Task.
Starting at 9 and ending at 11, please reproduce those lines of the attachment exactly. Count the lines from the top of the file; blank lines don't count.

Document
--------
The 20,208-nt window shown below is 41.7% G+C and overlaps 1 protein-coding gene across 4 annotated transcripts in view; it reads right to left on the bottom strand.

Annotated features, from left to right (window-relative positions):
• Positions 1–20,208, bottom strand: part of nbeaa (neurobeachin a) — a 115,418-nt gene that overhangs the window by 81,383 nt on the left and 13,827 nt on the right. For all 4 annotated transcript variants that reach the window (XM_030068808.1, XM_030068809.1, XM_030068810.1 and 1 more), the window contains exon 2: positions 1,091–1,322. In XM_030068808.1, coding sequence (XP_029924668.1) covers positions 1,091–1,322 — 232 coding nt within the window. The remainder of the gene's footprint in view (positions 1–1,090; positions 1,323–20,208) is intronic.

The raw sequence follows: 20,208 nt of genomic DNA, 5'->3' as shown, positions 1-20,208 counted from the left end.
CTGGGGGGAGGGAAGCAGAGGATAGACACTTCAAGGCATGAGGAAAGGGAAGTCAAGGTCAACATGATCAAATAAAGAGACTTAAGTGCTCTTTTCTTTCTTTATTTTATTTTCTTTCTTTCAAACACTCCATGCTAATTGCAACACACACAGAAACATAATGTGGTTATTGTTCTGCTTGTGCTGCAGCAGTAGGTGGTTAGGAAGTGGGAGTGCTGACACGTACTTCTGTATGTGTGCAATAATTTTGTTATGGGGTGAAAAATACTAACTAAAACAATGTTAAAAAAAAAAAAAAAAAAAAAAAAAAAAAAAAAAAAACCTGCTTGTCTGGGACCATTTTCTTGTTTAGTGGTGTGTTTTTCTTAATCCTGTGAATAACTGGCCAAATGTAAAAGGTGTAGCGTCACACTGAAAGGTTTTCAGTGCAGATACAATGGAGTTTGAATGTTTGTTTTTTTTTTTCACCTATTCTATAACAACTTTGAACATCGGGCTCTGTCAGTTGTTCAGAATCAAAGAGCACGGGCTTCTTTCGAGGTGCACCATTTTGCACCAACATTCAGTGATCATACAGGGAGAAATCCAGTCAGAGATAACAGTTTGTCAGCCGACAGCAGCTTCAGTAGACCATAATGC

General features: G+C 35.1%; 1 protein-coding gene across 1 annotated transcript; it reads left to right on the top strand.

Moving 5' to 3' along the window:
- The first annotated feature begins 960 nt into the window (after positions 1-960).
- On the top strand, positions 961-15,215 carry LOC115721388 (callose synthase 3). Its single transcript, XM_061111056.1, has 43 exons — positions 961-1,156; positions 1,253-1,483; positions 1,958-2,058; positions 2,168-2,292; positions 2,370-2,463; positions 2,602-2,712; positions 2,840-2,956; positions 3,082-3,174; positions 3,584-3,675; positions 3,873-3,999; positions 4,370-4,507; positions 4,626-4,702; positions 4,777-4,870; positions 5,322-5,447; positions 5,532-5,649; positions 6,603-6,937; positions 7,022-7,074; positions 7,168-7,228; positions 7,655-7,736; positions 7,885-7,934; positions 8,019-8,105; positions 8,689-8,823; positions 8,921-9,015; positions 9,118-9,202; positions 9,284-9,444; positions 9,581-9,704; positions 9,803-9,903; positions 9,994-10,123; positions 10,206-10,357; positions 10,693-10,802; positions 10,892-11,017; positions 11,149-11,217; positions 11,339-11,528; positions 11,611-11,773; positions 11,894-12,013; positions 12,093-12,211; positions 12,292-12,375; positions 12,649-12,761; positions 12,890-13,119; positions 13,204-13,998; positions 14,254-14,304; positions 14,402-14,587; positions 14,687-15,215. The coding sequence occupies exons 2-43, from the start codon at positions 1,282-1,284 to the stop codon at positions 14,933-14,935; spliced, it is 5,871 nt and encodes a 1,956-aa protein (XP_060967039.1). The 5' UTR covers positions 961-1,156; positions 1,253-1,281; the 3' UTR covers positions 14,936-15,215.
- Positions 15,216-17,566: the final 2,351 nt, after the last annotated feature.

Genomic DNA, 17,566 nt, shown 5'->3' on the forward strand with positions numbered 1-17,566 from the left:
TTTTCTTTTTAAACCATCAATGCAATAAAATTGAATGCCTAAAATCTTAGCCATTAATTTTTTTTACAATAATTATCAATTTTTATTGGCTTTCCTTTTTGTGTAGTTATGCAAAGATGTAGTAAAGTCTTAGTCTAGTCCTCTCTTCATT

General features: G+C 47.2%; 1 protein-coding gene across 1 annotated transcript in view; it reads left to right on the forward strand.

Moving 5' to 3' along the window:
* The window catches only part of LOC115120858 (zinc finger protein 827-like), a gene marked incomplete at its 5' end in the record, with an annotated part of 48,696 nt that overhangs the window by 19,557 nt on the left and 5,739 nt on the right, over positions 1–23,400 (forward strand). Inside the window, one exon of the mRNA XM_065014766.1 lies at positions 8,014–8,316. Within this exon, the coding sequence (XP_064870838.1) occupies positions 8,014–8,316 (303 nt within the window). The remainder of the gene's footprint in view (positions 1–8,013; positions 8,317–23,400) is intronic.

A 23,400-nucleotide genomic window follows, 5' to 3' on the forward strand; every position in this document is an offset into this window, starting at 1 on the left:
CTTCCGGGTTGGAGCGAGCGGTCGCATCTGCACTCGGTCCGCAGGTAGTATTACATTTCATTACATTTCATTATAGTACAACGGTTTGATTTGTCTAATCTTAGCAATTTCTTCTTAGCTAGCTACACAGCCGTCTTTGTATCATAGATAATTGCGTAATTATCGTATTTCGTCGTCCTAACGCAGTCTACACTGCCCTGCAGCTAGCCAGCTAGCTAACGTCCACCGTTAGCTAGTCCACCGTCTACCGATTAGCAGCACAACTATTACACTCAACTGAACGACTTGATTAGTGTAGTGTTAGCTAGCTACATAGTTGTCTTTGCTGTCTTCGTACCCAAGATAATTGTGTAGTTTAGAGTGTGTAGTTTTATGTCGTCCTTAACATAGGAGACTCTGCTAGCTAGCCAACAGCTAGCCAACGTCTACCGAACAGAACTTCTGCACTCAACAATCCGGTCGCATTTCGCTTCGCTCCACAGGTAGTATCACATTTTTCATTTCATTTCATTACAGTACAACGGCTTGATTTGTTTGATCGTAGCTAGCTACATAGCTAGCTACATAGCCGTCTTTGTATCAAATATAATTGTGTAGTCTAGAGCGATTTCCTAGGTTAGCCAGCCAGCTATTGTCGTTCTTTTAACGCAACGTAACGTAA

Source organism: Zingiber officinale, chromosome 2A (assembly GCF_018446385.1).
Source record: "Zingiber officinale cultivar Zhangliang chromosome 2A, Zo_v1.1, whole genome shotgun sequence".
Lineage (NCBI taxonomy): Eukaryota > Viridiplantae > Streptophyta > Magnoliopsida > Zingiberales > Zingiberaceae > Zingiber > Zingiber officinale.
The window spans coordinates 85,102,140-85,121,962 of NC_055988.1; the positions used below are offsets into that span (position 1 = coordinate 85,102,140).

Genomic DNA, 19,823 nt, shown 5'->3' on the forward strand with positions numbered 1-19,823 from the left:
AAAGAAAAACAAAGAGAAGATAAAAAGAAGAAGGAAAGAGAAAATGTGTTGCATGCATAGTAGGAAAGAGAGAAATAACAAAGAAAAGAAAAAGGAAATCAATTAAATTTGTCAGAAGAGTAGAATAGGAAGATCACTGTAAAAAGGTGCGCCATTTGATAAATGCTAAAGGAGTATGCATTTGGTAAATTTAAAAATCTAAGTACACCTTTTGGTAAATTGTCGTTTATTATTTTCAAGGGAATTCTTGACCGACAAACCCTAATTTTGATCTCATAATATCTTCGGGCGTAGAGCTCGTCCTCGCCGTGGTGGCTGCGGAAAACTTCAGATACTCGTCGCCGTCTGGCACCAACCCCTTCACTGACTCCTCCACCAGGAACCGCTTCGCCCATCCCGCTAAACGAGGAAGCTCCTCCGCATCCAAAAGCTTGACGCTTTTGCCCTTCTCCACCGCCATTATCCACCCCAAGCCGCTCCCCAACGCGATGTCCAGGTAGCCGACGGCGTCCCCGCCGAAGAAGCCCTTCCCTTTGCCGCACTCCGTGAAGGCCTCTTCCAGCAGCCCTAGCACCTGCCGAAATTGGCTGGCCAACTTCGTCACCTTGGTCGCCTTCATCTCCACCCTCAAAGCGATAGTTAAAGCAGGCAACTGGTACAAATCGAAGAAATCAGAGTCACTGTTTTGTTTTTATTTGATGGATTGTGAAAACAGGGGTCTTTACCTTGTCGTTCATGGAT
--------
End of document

- On the top strand, positions 961-15,215 carry LOC115721388 (callose synthase 3). Its single transcript, XM_061111056.1, has 43 exons — positions 961-1,156; positions 1,253-1,483; positions 1,958-2,058; positions 2,168-2,292; positions 2,370-2,463; positions 2,602-2,712; positions 2,840-2,956; positions 3,082-3,174; positions 3,584-3,675; positions 3,873-3,999; positions 4,370-4,507; positions 4,626-4,702; positions 4,777-4,870; positions 5,322-5,447; positions 5,532-5,649; positions 6,603-6,937; positions 7,022-7,074; positions 7,168-7,228; positions 7,655-7,736; positions 7,885-7,934; positions 8,019-8,105; positions 8,689-8,823; positions 8,921-9,015; positions 9,118-9,202; positions 9,284-9,444; positions 9,581-9,704; positions 9,803-9,903; positions 9,994-10,123; positions 10,206-10,357; positions 10,693-10,802; positions 10,892-11,017; positions 11,149-11,217; positions 11,339-11,528; positions 11,611-11,773; positions 11,894-12,013; positions 12,093-12,211; positions 12,292-12,375; positions 12,649-12,761; positions 12,890-13,119; positions 13,204-13,998; positions 14,254-14,304; positions 14,402-14,587; positions 14,687-15,215. The coding sequence occupies exons 2-43, from the start codon at positions 1,282-1,284 to the stop codon at positions 14,933-14,935; spliced, it is 5,871 nt and encodes a 1,956-aa protein (XP_060967039.1). The 5' UTR covers positions 961-1,156; positions 1,253-1,281; the 3' UTR covers positions 14,936-15,215.
- Positions 15,216-17,566: the final 2,351 nt, after the last annotated feature.

Genomic DNA, 17,566 nt, shown 5'->3' on the forward strand with positions numbered 1-17,566 from the left: